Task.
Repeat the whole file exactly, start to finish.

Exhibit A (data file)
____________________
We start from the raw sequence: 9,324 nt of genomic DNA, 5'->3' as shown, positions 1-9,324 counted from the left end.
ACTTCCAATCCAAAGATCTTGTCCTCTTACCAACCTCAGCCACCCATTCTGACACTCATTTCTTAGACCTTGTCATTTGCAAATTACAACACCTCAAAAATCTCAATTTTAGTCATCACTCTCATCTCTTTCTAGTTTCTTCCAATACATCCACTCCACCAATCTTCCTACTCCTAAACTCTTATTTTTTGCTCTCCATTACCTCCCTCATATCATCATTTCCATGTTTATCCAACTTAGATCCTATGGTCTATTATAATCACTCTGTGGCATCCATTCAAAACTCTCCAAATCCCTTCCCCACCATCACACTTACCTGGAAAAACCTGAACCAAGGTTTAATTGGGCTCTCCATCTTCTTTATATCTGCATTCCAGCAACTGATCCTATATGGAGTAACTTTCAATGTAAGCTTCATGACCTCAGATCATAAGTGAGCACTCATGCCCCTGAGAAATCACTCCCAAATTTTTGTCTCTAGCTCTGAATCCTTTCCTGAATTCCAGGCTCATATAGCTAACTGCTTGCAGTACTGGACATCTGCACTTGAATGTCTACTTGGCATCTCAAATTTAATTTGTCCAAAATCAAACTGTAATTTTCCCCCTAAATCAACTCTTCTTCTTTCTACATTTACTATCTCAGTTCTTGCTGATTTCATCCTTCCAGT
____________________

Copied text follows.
We start from the raw sequence: 9,324 nt of genomic DNA, 5'->3' as shown, positions 1-9,324 counted from the left end.
ACTTCCAATCCAAAGATCTTGTCCTCTTACCAACCTCAGCCACCCATTCTGACACTCATTTCTTAGACCTTGTCATTTGCAAATTACAACACCTCAAAAATCTCAATTTTAGTCATCACTCTCATCTCTTTCTAGTTTCTTCCAATACATCCACTCCACCAATCTTCCTACTCCTAAACTCTTATTTTTTGCTCTCCATTACCTCCCTCATATCATCATTTCCATGTTTATCCAACTTAGATCCTATGGTCTATTATAATCACTCTGTGGCATCCATTCAAAACTCTCCAAATCCCTTCCCCACCATCACACTTACCTGGAAAAACCTGAACCAAGGTTTAATTGGGCTCTCCATCTTCTTTATATCTGCATTCCAGCAACTGATCCTATATGGAGTAACTTTCAATGTAAGCTTCATGACCTCAGATCATAAGTGAGCACTCATGCCCCTGAGAAATCACTCCCAAATTTTTGTCTCTAGCTCTGAATCCTTTCCTGAATTCCAGGCTCATATAGCTAACTGCTTGCAGTACTGGACATCTGCACTTGAATGTCTACTTGGCATCTCAAATTTAATTTGTCCAAAATCAAACTGTAATTTTCCCCCTAAATCAACTCTTCTTCTTTCTACATTTACTATCTCAGTTCTTGCTGATTTCATCCTTCCAGT